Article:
Information for Family, Friends and Neighbors

It can be extremely worrisome and stressful to be aware of a hoarding situation of someone you know, and not know what to do about it. Hoarding conditions are difficult to understand, and impact not just the person who has hoarding disorder, but everyone involved in their life or those who live near them.

If you feel someone you know has hoarding disorder, some of the following suggestions may be helpful:

  • Understand that hoarding disorder is an acquired, progressive and persistent behavioral health disorder. While it is natural to be concerned, frustrated, worried or even angry about the person's welfare and home conditions, it is important to appreciate that this is not something the person can just easily change without intervention. Forced cleanouts are not effective, as tempting as that be for family and friends who only wish to be helpful.

  • Educate yourself about hoarding conditions. If your loved one, friend or neighbor has a messy house or collects many belongings, neither of these situations are actually a hoarding condition. Persons with different living standards than yours are just that - persons with differing levels of acceptance than yours about home cleanliness or clutter. Simple clutter is not hoarding. In contrast, hoarding increasingly and seriously interferes with one's ability to actually and routinely use the functional spaces in the living spaces, creating greater safety, health and hygiene risks. Read whatever you can to help yourself learn and appreciate the nature and challenges of the disorder to help you understand and how to interact with the person. If the person's home conditions are worsening, you can be a key person to help address the condition before the home becomes uninhabitable.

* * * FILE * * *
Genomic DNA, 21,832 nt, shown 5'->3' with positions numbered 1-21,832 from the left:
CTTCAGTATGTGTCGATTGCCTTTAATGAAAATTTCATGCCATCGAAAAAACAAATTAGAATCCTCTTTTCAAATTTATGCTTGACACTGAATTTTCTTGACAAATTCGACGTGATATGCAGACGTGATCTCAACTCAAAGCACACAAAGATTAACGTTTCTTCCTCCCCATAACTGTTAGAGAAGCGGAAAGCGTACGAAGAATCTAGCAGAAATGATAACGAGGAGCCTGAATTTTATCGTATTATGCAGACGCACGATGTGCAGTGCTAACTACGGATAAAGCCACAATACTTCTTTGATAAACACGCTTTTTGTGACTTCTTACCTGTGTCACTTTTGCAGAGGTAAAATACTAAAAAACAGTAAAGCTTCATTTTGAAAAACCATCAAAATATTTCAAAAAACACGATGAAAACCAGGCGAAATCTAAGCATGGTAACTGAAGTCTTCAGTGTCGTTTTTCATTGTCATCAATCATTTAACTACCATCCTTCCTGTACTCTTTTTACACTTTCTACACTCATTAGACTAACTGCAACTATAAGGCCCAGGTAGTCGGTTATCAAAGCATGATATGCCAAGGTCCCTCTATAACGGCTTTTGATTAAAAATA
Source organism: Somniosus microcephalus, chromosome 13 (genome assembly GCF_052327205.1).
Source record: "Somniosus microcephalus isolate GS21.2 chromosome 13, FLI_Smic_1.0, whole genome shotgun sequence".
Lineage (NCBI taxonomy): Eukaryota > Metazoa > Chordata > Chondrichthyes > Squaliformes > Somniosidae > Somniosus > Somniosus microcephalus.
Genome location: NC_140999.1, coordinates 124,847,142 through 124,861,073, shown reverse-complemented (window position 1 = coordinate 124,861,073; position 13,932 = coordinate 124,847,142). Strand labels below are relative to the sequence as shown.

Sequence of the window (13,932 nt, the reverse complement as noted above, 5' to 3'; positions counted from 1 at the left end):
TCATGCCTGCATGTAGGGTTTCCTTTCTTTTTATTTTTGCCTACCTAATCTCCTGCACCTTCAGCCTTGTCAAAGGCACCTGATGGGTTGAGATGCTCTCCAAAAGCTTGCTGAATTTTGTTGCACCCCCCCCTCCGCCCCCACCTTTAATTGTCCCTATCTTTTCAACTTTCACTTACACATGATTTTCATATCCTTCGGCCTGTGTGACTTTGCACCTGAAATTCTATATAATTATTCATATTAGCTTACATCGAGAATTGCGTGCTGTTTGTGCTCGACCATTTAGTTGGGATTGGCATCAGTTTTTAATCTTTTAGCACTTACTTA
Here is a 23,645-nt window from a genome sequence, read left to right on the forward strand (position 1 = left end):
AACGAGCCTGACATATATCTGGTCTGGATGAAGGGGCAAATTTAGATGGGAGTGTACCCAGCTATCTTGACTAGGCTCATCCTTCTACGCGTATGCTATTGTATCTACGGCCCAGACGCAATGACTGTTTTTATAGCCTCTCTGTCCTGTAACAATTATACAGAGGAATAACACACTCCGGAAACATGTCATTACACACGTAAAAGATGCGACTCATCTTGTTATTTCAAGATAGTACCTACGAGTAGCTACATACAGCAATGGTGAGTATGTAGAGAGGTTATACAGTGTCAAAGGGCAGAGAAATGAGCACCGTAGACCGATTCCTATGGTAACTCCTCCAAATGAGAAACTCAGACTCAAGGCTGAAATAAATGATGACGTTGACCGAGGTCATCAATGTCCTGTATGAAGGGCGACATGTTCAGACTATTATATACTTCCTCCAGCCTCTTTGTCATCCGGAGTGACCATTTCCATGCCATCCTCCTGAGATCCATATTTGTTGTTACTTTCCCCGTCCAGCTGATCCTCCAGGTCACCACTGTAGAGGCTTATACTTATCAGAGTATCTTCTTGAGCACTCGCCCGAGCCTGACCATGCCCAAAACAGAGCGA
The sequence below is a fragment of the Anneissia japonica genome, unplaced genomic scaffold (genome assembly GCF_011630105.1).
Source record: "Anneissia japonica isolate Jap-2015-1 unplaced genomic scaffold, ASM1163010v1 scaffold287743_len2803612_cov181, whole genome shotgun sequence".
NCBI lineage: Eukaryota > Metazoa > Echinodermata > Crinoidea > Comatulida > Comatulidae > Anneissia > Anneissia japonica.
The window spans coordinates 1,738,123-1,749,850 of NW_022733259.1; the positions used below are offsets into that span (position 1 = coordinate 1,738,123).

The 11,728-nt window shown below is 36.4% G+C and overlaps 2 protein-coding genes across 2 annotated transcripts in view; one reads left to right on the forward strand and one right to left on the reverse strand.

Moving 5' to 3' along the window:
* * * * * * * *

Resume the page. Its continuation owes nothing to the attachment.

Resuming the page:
• Be patient with the person and use encouraging language. Shame and isolation can often result as a byproduct of the person's hoarding condition. It can be challenging to be patient, but offer your unconditional support and understanding, as well as your ability to listen. Express your concerns in a supportive manner and offer to assist in any way that you can offer. Be aware that steps to make changes that might seem very small to you - like clearing off a counter - may feel like a very significant adjustment to the person with the hoarding condition. Avoid persuasion and arguing as this will not serve to motivate someone with hoarding disorder.

  • Highlight the person's strengths and praise change efforts liberally. Persons with hoarding conditions may be used to others emphasizing what they are doing wrong in conversations with others. Encourage confidence in their ability to make changes.

  • Seek assistance and support. While resources may be limited, some steps can still be taken toward intervention and home condition improvements.

  • Seek to reduce risk. Even if the person with hoarding disorder is resistant to change, given a positive relationship with the person, you and/or others may be able to work with them to minimize some risk in the home. Help the person appreciate that if they needed help and no one can get in their home, their life may be at stake. Would they accept help to at least move clutter away from electric and heat sources? Are they willing to clear pathways to exits and through rooms as a start to minimize fall and hazard risk? Are they willing to accept support to make changes to reduce the risk of pests and health hazards? Also offer or seek involvement of the local municipality housing code enforcement staff and/or registration with the Saginaw 9-1- 1 system of the home address, in order to help to promote the person's safety as well as their involvement in improving the conditions of the home.
  • click here to download the Info HD for Families, Friends, & Neighbors Brochure.